Wandering ELT

Wandering in (almost) Absolute Freedom the realm of ELT



Self-observation in the classroom

I don't know if this word even exists in ELT, it's probably called 'self-reflection' or something similar. Terminology aside, this is what I've tried to do more consistently in the last few months: consciously noticing and if possible reflecting on... Continue Reading →

Just a quick link to say: I'm all in favour of error correction, and I'm glad to read there is evidence to prove it works!

Why is grammar-translation so persistent?

Today I'd like to share with you some questions and -- possibly wrong -- ideas I had last week, during our Delta preparation week. One day we were reviewing the development of methodologies in language teaching (from grammar-translation all the... Continue Reading →

On Dogme and how a world map transformed my lesson

I have already discussed on this blog how I love the idea of materials-light teaching and how I am experimenting with an unplugged approach. So it comes as no surprise that last week I decided to unplug one of my intermediate-level lessons to see... Continue Reading →

The problems I see with flipped, game-based teaching

Can a flipped, game-based approach to teaching English really work with adult, monolingual classes?

Materials-light teaching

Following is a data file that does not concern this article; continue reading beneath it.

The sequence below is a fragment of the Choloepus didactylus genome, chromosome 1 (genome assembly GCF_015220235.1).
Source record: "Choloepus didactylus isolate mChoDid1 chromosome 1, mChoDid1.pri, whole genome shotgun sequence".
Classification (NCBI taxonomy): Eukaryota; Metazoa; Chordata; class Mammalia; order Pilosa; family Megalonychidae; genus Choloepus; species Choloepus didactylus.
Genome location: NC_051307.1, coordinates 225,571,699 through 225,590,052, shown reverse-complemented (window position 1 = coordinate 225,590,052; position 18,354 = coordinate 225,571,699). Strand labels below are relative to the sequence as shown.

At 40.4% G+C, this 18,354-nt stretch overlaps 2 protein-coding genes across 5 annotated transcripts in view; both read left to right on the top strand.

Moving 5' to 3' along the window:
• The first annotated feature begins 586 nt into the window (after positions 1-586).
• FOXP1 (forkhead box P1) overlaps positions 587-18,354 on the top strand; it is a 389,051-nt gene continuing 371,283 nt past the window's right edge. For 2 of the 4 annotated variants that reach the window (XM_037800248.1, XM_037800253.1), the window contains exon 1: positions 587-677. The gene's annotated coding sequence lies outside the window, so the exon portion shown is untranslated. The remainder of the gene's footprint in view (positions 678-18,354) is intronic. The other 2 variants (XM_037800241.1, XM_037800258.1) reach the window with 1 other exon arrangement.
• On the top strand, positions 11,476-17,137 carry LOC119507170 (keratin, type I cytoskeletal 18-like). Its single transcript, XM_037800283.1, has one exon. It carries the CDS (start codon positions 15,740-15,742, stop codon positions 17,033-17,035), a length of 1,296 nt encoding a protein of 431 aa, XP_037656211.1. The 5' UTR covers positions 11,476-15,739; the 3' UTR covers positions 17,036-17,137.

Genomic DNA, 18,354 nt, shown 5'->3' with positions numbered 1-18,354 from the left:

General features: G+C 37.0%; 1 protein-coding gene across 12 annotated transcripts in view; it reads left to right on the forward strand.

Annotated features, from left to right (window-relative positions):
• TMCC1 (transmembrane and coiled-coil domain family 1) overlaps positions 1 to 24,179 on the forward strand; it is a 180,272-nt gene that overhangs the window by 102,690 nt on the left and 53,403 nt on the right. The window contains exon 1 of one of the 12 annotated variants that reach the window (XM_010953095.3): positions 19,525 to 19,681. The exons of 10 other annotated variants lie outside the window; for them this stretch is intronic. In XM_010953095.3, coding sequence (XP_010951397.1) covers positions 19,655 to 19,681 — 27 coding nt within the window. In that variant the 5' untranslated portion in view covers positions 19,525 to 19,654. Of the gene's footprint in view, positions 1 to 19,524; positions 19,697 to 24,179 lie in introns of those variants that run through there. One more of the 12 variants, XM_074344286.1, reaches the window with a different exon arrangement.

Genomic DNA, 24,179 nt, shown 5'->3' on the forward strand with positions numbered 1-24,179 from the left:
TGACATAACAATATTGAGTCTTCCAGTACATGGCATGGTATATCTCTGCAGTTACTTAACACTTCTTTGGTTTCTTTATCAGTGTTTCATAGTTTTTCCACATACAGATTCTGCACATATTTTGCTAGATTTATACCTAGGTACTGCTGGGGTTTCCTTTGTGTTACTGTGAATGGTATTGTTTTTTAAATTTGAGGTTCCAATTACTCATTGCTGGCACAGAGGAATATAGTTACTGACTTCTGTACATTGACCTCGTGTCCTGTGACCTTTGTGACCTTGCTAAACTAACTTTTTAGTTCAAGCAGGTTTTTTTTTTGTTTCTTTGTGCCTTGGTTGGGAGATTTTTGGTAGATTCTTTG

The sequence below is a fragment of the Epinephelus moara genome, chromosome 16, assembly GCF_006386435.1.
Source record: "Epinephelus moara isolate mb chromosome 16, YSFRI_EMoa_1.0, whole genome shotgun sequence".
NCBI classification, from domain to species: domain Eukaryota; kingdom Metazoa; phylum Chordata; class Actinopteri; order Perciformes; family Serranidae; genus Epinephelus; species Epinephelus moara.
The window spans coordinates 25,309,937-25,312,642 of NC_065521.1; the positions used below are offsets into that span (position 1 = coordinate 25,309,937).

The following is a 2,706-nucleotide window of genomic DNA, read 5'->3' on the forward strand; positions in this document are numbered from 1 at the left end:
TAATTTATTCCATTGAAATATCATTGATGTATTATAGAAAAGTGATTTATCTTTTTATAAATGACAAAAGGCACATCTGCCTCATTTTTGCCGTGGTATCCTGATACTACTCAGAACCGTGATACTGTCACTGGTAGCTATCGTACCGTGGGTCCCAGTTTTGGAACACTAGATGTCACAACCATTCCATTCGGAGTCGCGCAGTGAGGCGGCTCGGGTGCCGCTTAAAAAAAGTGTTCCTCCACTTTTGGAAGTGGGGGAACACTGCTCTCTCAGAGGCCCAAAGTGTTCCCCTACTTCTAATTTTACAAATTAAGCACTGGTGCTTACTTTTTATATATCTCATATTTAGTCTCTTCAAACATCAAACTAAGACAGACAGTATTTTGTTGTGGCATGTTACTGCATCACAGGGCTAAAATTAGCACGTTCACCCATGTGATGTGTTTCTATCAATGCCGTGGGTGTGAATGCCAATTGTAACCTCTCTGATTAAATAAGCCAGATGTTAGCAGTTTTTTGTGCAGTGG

I briefly mentioned on this post how I love activities which are materials-light and conversation-driven. I might not have acknowledged it fully, but I’m starting to suspect Dogme has seriously influenced my teaching 😎. Anyway, last Sunday I tried to follow #AusELT chat on... Continue Reading →

‘Something I’: a speaking activity

Today I would like to share with you an activity I love to do in both 1:1 and group classes. I love it because it has three very special ingredients that few activities have all combined: it's flexible, it can... Continue Reading →

Are we getting it all wrong?

I recently read a not-so-recent article about a group of UK teachers who went to China to try to understand the secret to the high performance of Chinese students in international tests. The alleged results came as quite a shock.... Continue Reading →

To coursebook or not to coursebook? That is the question.

I decided to write this post after reading Sandy Millin’s post and thinking: “wow, that’s exactly what I think!”. I apologise if this is more of a random collection of thoughts, but again, Sandy’s post reminded me of how putting... Continue Reading →

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